Posted by: Patricia Salkin | July 25, 2020

TX Appeals Court Reverses Grant of Summary Judgement to City Secretary in Residents’ Challenge to Comprehensive Plan

This post was authored by Matthew Loescher, Esq.

In this case, Elizabeth Carruth, Matthew Tietz, Janis Nasseri, Judith Kendler, and Stephen Palma, residents and qualified voters of the City of Plano, appealed the summary judgment in favor of the city secretary of the City of Plano in their suit seeking to compel the City Secretary to present a citizen’s referendum petition concerning the Plano Tomorrow Comprehensive Plan to the Plano City Council. 

The City Secretary first argued that section 213.003 impliedly withdrew comprehensive development plans from the field of initiative and referendum by mandating procedural requirements, including a public hearing and review by the planning commission, before cities can act on such plans. The court rejected this argument, finding it ignored that the statute also allowed a municipality to bypass the procedures set forth in subsection (a) and adopt other procedures in its charter or by ordinance. As such, the legislature did not limit the power of home-rule municipalities to adopt comprehensive plans. Thus, it did not indicate with “unmistakable clarity” its intent to withdraw the voters’ retained power to invoke the referendum process with respect to such plans. 

The court next found that the legislature’s enactment of section 211.015 “recognized the distinction between the public’s right to vote on land-planning issues and a right to challenge individual zoning ordinances when vested property rights are implicated.” The court further determined that the zoning statutory scheme, which imposed extensive procedural mandates, conflicted with the public’s initiative or referendum power, and did not apply to comprehensive plans. In reaching this decision, the court noted that the legislature, in enacting Chapter 213 of the local government code, did not with “unmistakable clarity” withdraw comprehensive plans from the field in which the referendum process was operative.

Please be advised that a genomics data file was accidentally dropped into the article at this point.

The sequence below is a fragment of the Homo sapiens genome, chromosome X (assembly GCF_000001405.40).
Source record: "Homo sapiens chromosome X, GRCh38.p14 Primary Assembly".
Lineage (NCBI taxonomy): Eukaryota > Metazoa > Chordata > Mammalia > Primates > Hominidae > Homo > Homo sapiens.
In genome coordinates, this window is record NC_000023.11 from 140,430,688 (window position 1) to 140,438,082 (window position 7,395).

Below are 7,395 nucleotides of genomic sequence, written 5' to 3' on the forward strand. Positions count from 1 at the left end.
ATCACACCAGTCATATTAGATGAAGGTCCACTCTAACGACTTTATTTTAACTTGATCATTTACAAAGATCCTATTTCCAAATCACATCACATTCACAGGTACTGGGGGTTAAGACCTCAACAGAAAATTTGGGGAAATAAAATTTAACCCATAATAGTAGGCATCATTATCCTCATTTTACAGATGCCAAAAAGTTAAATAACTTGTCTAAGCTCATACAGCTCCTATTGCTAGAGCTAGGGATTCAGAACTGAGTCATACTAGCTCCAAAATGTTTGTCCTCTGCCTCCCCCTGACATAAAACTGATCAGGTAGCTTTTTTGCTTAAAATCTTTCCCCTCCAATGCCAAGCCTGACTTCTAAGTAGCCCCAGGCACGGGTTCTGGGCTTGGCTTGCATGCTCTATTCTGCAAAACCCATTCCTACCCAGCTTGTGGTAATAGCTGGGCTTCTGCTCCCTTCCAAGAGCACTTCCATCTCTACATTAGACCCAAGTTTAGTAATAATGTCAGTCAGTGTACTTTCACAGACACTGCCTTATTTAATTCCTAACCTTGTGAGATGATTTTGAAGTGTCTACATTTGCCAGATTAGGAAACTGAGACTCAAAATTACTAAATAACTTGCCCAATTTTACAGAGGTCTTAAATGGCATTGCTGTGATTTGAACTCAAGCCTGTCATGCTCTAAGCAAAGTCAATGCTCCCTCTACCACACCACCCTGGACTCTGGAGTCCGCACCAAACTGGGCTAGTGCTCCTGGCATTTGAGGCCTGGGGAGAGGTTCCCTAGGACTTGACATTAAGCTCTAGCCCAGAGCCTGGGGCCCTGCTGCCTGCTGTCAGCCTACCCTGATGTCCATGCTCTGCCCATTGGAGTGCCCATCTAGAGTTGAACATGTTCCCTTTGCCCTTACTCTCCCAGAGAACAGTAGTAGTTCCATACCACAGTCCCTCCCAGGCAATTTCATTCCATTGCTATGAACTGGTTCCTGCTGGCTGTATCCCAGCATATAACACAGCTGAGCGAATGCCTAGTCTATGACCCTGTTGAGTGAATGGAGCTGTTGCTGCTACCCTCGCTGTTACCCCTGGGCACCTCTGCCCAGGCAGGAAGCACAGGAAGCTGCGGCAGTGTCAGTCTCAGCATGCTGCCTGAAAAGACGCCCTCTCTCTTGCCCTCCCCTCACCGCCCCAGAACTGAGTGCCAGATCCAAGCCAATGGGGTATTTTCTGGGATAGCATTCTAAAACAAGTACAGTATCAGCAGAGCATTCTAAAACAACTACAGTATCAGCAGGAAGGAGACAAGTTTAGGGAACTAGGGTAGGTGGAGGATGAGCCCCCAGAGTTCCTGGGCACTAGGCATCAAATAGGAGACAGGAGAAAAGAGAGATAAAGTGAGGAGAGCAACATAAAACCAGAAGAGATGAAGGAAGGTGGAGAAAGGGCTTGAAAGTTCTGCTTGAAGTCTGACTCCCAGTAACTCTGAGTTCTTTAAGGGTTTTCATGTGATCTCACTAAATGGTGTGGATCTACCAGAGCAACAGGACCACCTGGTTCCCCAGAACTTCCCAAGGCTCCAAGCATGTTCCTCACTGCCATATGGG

Having held that neither the Charter nor the general law had withdrawn comprehensive plans – either expressly or implicitly – the court reversed the trial court’s decision granting the City Secretary summary judgment and denying appellants’ summary judgment motion. 

Carruth v Henderson, 2020 WL 4197056 (TX App. 7/22/2020)

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